Published Date: 2011-09-23 17:10:25
Subject: PRO/AH/EDR> Undiagnosed die-off, avian - USA (08): (CA) botulism susp.
Archive Number: 20110923.2878
UNDIAGNOSED DIE-OFF, AVIAN - USA (08): (CALIFORNIA) BOTULISM SUSPECTED
A ProMED-mail post
ProMED-mail is a program of the
International Society for Infectious Diseases
Date: Mon 19 Sep 2011
Source: The Orange County Register [edited]
Mallards dying in Lake Forest lakes
In the last 2 weeks, more than 30 dead or dying ducks have been found
at ponds and lakes around the city.
Residents of the Lake I and Lake II communities have reported finding
hen and drake mallards floating in the lakes there and flopping on
nearby grass. Dead ducks also have been found at Village Pond Park and
nearby at the Forest Gardens Mobile Home Park. Officials from Orange
County Animal Care have picked up some of the dead birds, and
residents have tried to save some birds by taking them to the Wetlands
& Wildlife Care Center in Huntington Beach.
A Lake I resident is concerned bread being fed to the ducks at Village
Pond Park coupled with the recent heat and algae forming in the water
are contributing to the growth of botulism.
"The city does no enforcement," [she] said of regulations prohibiting
feeding ducks. "I've seen a baker's truck unload at the duck pond and
people out there all day with non-duck food. It's very sad to see them
just dying and flopping around."
[Byline: Erika I Ritchie]
ProMED-mail from HealthMap alerts
[The photo in the original article at the source URL above shows a
duck with a limp bent over neck. This is some times called
"limberneck" and is another name for botulism. The conditions
mentioned above may have contributed to this situation but it is
impossible to comment on where the botulism came from with only the
information in this article. However, if the dead bodies are not
removed from the site, they continue to be part of the cycle. As
maggots form in the carcasses they are filled with botulism. Those
maggots are great bird food, as well as a source of more botulism.
Avian botulism is a paralytic disease caused by ingestion of a toxin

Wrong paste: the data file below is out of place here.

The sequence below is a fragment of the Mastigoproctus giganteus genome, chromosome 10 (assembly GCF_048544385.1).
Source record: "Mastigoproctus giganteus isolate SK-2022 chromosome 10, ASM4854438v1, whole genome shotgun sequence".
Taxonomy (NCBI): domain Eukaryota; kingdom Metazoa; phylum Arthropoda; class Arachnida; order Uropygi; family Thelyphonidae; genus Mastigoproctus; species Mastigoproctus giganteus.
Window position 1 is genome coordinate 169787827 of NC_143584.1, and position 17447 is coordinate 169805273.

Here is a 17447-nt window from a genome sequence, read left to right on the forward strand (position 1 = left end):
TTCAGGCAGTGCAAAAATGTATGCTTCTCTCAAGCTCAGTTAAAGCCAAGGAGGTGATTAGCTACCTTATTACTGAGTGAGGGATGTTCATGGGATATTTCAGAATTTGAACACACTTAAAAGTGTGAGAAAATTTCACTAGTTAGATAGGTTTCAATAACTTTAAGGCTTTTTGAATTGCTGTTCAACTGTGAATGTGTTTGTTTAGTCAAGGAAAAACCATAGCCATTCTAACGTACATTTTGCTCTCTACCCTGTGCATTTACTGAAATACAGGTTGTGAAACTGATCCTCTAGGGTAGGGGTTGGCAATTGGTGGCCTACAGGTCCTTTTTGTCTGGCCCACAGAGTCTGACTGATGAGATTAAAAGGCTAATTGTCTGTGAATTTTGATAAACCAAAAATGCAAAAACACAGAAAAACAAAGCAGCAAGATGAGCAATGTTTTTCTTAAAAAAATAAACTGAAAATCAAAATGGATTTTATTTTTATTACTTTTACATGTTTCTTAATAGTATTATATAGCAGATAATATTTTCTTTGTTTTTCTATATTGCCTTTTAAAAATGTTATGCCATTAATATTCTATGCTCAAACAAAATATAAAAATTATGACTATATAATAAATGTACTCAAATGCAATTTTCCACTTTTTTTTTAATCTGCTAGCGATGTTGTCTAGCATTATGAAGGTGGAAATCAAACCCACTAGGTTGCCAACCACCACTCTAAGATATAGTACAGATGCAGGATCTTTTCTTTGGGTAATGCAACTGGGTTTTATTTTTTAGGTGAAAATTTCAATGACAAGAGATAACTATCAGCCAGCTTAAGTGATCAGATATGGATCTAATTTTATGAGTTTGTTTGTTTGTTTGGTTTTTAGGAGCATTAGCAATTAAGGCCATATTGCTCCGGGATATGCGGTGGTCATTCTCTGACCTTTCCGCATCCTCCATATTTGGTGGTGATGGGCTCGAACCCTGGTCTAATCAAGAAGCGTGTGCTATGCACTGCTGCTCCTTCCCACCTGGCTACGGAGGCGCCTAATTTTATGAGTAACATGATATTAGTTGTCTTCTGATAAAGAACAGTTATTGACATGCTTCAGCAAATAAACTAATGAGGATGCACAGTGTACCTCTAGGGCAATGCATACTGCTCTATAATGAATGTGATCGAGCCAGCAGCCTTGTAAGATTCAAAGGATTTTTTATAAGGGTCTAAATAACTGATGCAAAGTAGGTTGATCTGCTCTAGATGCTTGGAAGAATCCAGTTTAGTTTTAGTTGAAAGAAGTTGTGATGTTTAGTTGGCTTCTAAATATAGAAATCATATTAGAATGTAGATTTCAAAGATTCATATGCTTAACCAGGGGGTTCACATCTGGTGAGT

produced by the bacteria _Clostridium botulinum_. These bacteria are
widespread in soil and require warm temperatures, a protein source,
and an anaerobic (no oxygen) environment in order to become active and
produce toxin. Decomposing vegetation and invertebrates combined with
warm temperatures can provide ideal conditions for the botulism
bacteria to activate and produce toxin. There are several types of
toxin produced by strains of these bacteria; birds are most commonly
affected by type C and to a lesser extent type E.
Birds either ingest the toxin directly or may eat invertebrates (such
as chironomids [non-biting midges], fly larvae) containing the toxin.
Invertebrates are not affected by the toxin and store it in their
body. A cycle develops in a botulism outbreak when fly larvae
(maggots), feed on animal carcasses and ingest toxin. Ducks that
consume toxin-laden maggots can develop botulism after eating as few
as 3 or 4 maggots.
Healthy birds, affected birds, and dead birds in various stages of
decay are commonly found in the same area. The toxin affects the
nervous system by preventing impulse transmission to muscles. Birds
are unable to use their wings and legs normally or control the 3rd
eyelid, neck muscles, and other muscles. Birds with paralyzed neck
muscles cannot hold their heads up and often drown (the disease has
occasionally been called "limberneck"). Death can also result from
water deprivation, electrolyte imbalance, respiratory failure, or
Portions of this comment have been extracted from
[A HealthMap/ProMED-mail interactive map of California can be seen at
http://healthmap.org/r/1h2c. - Sr.Tech.Ed.MJ]